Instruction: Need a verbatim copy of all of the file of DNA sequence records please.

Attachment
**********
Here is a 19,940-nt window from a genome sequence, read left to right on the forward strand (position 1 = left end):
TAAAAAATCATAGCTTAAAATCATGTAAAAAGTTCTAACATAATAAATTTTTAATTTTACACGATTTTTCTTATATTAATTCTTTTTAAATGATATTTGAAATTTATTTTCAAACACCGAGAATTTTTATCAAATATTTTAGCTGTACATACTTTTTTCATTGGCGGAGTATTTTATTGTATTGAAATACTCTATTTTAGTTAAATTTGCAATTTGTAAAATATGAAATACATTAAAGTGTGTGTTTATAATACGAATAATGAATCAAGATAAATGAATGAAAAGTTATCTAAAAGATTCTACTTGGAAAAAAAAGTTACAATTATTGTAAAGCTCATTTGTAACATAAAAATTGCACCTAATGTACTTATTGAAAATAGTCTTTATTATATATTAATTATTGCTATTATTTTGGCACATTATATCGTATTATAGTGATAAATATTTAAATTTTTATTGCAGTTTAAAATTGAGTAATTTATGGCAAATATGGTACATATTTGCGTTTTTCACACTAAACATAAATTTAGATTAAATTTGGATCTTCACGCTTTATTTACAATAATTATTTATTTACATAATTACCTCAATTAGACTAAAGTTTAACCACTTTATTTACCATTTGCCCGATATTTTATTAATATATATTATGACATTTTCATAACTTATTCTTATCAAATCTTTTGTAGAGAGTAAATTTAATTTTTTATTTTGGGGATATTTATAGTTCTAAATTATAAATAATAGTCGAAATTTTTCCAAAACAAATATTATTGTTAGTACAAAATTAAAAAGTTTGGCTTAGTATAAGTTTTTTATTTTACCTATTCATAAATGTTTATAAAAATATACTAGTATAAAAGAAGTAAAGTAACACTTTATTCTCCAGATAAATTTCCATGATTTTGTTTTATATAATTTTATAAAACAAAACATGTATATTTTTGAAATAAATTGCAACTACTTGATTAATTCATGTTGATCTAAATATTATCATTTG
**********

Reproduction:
Here is a 19,940-nt window from a genome sequence, read left to right on the forward strand (position 1 = left end):
TAAAAAATCATAGCTTAAAATCATGTAAAAAGTTCTAACATAATAAATTTTTAATTTTACACGATTTTTCTTATATTAATTCTTTTTAAATGATATTTGAAATTTATTTTCAAACACCGAGAATTTTTATCAAATATTTTAGCTGTACATACTTTTTTCATTGGCGGAGTATTTTATTGTATTGAAATACTCTATTTTAGTTAAATTTGCAATTTGTAAAATATGAAATACATTAAAGTGTGTGTTTATAATACGAATAATGAATCAAGATAAATGAATGAAAAGTTATCTAAAAGATTCTACTTGGAAAAAAAAGTTACAATTATTGTAAAGCTCATTTGTAACATAAAAATTGCACCTAATGTACTTATTGAAAATAGTCTTTATTATATATTAATTATTGCTATTATTTTGGCACATTATATCGTATTATAGTGATAAATATTTAAATTTTTATTGCAGTTTAAAATTGAGTAATTTATGGCAAATATGGTACATATTTGCGTTTTTCACACTAAACATAAATTTAGATTAAATTTGGATCTTCACGCTTTATTTACAATAATTATTTATTTACATAATTACCTCAATTAGACTAAAGTTTAACCACTTTATTTACCATTTGCCCGATATTTTATTAATATATATTATGACATTTTCATAACTTATTCTTATCAAATCTTTTGTAGAGAGTAAATTTAATTTTTTATTTTGGGGATATTTATAGTTCTAAATTATAAATAATAGTCGAAATTTTTCCAAAACAAATATTATTGTTAGTACAAAATTAAAAAGTTTGGCTTAGTATAAGTTTTTTATTTTACCTATTCATAAATGTTTATAAAAATATACTAGTATAAAAGAAGTAAAGTAACACTTTATTCTCCAGATAAATTTCCATGATTTTGTTTTATATAATTTTATAAAACAAAACATGTATATTTTTGAAATAAATTGCAACTACTTGATTAATTCATGTTGATCTAAATATTATCATTTG